Why the UK tax system is regressive – whatever the Institute for Fiscal Studies say

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About a decade ago I co-authored with David Byrne of Durham University. I noticed that he picked up the cudgel I had already raised against the Institute for Fiscal Studies and its absurd claim that the UK tax system is overall progressive in the letters page of the Guardian yesterday. His letter is well worth sharing:

One of the authors of the report discussed in your article (Tax system helps cut gap between rich and poor, says IFS report, 27 May) states that “contrary to the ONS claim, taxes do also reduce inequality”. No they don’t! The IFS study is a study of individuals, not of households. Households are the significant economic unit for receipt of income and expenditure. It is inequality among households which matters, and the tax system is more or less flat across deciles of households – with the exception of the lowest decile, who pay the highest proportion of income as all tax of any decile. Also the IFS report asserts that indirect taxes are progressive. They base this on calculations of indirect taxation as proportions of expenditure “because [indirect taxes] are levied on expenditure”. That is how they are levied, but they are paid out of income, and in relation to income indirect taxes are regressive. The UK taxation system is not progressive for households. Regressive taxes are regressive if assessed in relation to the incomes out of which they are paid. The tax system does not help cut the gap between rich and poor.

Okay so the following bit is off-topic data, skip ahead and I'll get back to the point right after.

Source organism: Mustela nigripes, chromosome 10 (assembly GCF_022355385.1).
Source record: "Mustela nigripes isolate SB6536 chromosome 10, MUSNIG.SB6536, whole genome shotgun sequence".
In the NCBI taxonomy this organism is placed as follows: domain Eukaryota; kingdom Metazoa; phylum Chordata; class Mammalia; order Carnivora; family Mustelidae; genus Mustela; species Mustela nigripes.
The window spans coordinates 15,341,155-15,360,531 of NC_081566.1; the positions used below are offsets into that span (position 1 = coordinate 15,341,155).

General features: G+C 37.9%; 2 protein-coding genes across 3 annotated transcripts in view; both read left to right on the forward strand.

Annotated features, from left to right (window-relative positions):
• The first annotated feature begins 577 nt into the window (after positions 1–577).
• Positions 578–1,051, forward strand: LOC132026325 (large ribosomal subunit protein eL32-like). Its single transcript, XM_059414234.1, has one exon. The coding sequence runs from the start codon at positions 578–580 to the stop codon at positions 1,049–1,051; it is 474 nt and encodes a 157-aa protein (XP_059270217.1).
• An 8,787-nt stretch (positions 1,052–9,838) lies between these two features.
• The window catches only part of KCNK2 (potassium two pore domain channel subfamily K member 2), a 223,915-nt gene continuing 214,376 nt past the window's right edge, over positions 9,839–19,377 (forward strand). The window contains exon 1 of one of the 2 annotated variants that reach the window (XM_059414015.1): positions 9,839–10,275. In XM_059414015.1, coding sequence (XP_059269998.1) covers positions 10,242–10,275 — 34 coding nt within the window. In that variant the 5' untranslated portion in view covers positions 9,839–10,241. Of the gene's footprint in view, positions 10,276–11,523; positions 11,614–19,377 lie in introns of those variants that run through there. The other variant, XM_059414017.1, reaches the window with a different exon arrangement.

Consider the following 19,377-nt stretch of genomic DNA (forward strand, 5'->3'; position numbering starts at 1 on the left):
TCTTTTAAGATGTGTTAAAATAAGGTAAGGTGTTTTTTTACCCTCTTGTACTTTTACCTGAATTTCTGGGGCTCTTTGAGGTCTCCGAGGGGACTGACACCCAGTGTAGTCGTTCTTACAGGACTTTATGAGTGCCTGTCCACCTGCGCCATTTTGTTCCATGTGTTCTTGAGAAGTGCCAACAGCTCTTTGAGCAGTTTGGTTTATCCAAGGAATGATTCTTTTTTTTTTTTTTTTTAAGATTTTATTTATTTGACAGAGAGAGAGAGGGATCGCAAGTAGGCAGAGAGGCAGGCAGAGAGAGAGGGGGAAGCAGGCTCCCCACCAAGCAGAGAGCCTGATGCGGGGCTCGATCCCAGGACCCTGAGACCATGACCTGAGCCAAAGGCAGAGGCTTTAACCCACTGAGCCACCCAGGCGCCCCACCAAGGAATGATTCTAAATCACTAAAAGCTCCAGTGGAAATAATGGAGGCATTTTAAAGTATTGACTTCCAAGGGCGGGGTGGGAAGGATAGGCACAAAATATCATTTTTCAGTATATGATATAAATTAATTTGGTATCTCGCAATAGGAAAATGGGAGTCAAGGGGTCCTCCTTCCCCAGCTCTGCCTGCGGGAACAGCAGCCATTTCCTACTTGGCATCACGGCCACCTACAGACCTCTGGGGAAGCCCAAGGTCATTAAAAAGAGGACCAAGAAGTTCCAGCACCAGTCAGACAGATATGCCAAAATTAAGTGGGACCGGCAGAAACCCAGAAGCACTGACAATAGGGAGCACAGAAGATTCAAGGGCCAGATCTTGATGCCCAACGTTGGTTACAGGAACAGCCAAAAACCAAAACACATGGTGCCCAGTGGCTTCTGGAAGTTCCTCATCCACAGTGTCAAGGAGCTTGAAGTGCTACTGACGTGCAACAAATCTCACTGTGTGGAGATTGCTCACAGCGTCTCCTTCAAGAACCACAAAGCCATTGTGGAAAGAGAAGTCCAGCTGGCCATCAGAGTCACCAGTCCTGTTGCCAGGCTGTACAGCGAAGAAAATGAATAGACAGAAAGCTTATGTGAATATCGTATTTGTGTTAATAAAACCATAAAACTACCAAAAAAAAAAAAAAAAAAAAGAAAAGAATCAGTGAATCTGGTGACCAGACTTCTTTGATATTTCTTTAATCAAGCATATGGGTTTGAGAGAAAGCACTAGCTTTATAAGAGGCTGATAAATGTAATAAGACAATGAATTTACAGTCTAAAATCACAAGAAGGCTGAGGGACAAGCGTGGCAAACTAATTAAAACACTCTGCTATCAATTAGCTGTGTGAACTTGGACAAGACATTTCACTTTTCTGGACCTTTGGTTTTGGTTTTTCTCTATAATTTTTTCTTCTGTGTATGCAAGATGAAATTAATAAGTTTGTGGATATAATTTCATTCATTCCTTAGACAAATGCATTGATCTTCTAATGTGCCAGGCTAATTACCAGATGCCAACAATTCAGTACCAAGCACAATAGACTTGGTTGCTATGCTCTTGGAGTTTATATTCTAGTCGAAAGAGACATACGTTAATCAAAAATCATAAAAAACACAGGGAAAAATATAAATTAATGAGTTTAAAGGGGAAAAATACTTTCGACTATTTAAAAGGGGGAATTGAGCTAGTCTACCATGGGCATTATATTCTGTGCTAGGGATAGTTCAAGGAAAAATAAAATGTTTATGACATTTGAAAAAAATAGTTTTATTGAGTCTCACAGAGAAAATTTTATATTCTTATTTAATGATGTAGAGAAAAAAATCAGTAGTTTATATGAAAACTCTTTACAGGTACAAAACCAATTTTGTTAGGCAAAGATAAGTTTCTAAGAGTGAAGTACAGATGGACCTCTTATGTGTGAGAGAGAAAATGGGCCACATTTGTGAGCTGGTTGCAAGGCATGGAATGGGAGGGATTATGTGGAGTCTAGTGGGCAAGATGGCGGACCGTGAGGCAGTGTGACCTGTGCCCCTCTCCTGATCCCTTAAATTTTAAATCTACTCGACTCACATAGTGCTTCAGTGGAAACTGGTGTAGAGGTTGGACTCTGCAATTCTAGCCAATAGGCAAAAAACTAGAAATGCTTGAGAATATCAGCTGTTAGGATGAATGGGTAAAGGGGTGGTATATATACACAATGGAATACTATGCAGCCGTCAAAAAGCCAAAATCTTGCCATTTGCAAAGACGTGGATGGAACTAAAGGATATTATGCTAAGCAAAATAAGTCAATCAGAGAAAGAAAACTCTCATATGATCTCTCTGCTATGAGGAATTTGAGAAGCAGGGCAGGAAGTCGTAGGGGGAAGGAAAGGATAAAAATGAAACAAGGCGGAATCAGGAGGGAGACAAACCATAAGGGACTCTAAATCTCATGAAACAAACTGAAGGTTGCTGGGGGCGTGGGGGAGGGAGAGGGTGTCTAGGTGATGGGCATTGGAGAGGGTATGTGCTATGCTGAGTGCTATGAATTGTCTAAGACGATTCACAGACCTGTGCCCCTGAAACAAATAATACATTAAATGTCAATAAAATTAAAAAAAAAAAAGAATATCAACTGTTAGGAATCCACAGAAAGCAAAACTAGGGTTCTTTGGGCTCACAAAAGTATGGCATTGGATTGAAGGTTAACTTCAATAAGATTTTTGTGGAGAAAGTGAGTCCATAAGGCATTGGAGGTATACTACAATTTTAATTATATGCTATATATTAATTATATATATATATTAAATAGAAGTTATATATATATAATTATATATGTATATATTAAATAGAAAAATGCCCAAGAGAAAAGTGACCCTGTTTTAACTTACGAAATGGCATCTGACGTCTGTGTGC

David Byrne
Emeritus professor of applied social sciences, Durham University

David is right.

The IFS is wrong.

And the only explanation for their error is political choice as far as I can see.